EDITO - Les Primeurs Café 2022
Angel Barrera, Sourcing Director
We have reached a new edition of Coffee in Primeurs, looking back upon almost a decade of holding this event in which we seek to tell you Roasters our story of Coffee Sourcing during the year, using the tasting to materialise all the work done to get us to these cups.
The work of our teams, but mainly of our producers, our dear partners with whom more than a decade ago, we set out on an odyssey to improve the cups served on the old continent (and beyond our European borders).
The frost situation in Brazil had warmed up the market to make it double the level of last year. Faced with a rise in the international market price, many questions arose, the first of which we all asked our-selves: are our partners producers going to respect the prices we used to pay and have maintained for years, even though a good part of them were already above the current market?
I think we all started the season with that interrogation in mind, but little by little other realities brought up more questions. A high price in the face of a low market (extremely low during more than five years) is always attractive for any producer, and on the contrary, it will always be less so when the market grows.
It will be less attractive because asking for quality implies more effort, yet this is not the reason why a producer will not respect long-standing relationships like the ones we shared with them.
Production costs in producing countries have risen, just as the cost of living has increased globally in European countries.
Fertilizers, for example, have tripled in cost compared to a year ago, and these are likely to continue to rise in view of the Russian invasion of Ukraine, which seems far from over.
Some Central American countries have raised the minimum wage in the countryside due to a lack of labor force: there is a massive exodus of people in Latin America to their big northern neighbor, which means that less labor force is available and the labor force that is available has to be better paid (which is not bad news, by the way).
Civil strife has flared up and created difficult conditions for the coffee sector, like in Ethiopia for example. difficiles pour le secteur du café, comme en Éthiopie.
WHY IS THERE A PRICE INCREASE THEN?
In addition to these reasons, it never hurts to be able to analyze other factors that influence a producer's decision-making when negotiating with us.
Many producers, for example, have openly told us the percentage increase in their production costs (between 20-30% according to them), using the rise in the international price to ask us to increase the prices we paid beforehand. Would they have had the courage to ask us for an increase if the market had remained as low as USD cents 130/lb while we were paying almost twice as much? I’d like to think so.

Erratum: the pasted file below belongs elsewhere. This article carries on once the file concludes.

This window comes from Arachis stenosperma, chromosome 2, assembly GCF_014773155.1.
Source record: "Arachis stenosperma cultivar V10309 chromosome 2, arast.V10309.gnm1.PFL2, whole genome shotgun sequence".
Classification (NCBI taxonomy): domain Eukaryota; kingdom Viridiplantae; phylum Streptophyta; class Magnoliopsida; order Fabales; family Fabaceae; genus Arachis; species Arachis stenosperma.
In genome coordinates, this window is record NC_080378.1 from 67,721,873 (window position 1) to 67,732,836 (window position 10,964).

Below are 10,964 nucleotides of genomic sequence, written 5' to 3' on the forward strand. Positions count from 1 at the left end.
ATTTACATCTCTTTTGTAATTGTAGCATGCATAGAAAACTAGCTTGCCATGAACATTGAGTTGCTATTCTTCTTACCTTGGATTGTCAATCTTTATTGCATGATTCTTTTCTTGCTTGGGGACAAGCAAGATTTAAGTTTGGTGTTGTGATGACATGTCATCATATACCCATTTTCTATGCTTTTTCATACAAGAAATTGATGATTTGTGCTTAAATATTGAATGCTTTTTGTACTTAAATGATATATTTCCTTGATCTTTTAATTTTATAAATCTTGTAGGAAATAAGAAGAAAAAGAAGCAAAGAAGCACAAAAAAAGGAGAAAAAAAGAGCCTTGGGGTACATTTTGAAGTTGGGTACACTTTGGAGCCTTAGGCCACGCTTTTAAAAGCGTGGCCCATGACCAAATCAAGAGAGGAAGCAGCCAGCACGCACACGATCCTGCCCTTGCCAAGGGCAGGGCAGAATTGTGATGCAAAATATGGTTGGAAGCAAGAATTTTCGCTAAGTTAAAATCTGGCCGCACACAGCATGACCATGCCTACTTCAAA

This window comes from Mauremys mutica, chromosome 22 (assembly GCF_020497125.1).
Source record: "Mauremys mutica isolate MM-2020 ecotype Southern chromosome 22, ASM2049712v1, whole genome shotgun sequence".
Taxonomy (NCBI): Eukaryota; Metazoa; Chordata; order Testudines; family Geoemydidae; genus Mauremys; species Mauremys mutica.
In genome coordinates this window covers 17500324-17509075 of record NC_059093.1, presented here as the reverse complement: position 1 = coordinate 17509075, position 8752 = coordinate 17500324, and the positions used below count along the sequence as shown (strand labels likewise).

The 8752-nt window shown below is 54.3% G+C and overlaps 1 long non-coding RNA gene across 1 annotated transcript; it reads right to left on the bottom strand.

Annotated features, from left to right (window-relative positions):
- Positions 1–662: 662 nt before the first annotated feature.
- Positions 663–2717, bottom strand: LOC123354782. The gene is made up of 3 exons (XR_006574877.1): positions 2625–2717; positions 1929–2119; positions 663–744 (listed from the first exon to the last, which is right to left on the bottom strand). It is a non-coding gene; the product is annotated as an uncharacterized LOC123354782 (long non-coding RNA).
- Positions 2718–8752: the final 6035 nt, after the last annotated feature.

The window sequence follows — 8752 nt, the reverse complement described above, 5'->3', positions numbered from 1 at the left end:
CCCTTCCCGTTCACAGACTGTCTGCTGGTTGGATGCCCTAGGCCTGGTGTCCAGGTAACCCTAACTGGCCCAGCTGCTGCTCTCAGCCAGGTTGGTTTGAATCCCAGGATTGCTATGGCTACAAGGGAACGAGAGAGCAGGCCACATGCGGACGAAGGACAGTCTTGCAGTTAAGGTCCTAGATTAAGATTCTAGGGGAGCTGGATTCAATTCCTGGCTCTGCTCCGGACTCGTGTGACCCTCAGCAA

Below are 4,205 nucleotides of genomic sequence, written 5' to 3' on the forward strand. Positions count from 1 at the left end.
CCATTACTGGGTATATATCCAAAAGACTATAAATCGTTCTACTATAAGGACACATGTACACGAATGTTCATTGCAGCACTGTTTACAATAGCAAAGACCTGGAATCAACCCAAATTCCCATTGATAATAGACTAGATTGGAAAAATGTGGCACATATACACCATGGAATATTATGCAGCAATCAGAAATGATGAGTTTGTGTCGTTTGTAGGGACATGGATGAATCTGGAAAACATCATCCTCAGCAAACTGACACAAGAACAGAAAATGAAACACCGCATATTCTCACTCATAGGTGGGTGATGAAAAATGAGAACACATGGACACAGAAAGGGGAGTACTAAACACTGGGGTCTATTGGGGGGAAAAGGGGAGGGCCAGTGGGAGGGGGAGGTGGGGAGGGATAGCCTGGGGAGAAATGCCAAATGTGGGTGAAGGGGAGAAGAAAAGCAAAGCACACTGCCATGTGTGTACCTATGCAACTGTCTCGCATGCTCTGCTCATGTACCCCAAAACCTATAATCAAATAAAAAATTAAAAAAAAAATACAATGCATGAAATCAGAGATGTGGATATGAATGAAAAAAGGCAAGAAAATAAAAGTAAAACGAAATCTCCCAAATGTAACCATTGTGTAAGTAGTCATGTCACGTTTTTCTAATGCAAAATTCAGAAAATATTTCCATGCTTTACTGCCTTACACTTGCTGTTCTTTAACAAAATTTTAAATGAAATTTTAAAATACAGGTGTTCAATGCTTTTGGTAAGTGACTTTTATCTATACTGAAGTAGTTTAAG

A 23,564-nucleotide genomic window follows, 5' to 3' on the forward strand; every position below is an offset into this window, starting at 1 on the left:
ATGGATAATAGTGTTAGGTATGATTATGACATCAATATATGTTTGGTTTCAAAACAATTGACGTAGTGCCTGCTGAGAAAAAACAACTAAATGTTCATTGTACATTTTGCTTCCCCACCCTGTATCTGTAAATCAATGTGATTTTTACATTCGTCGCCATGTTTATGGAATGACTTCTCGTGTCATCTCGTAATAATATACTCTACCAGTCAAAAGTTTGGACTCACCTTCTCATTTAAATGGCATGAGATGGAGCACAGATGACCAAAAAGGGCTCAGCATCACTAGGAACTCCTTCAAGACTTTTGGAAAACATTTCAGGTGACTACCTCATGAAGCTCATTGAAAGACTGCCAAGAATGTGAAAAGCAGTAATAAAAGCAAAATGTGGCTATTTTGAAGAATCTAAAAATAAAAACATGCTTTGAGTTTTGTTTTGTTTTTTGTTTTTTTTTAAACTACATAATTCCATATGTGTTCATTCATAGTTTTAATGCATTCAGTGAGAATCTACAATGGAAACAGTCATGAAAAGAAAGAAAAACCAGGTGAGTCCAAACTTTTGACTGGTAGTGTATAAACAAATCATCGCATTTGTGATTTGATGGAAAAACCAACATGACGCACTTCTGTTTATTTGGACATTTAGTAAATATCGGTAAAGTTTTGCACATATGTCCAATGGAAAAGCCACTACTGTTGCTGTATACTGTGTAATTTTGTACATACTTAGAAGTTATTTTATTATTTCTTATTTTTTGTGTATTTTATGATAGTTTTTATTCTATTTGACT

To give another example, in other countries such as Ethiopia, the national authorities themselves have prompted exporters to renegotiate older contracts in the face of escalation, leaving us in many cases without any jurisdiction to appeal to contractual respect rather than renegotiation. In our case, we can rely on long-standing relationships, which have allowed us to get our contracts shipped as negotiated.
On the other hand, throughout Central America, a fungus has caused a kernel necrosis, which entails cherries to go from green to rotten without going through the intermediate stage of optimal ripening. This is forcing producers to cut the cherries when they are green, so as to save at least one product and sell it on the local market, but obviously without the specialty coffee standards for export. Depending on the farm and the countries, we have noticed losses ranging from 20% to 80% of the estimated production.
A question arises: will the prices of specialty coffee return to the levels we once knew?
As a company, we prefer to approach this question in a different way to find an answer.
Were the prices we once agreed to each of our partners fair to their reality?
How can we answer this question? Well, by analyzing our sector both individually and locally: we started in Central Ame-rica, analyzing the cost of production of very diverse producers, and seeking to homogenize it so that we can also use this developed tool in South America, Africa, and wherever we buy coffee.
In addition, we are convinced that the future of specialty coffee also lies in the fact that we value its production as a whole, rather than just the cup we bring to you. It lies in the impact made to obtain this cup.
This is the reason why we embark on the journey of natural coffees in Kenya, or why we back the production of organic coffees on traditionally conventional farms, or talk about agroforestry even with the trees, just to mention a few. All these production efforts should be remunerated at their fair value for what they represent in a cup, for the producers’ work and their community environment, but also for the environment in which they grow.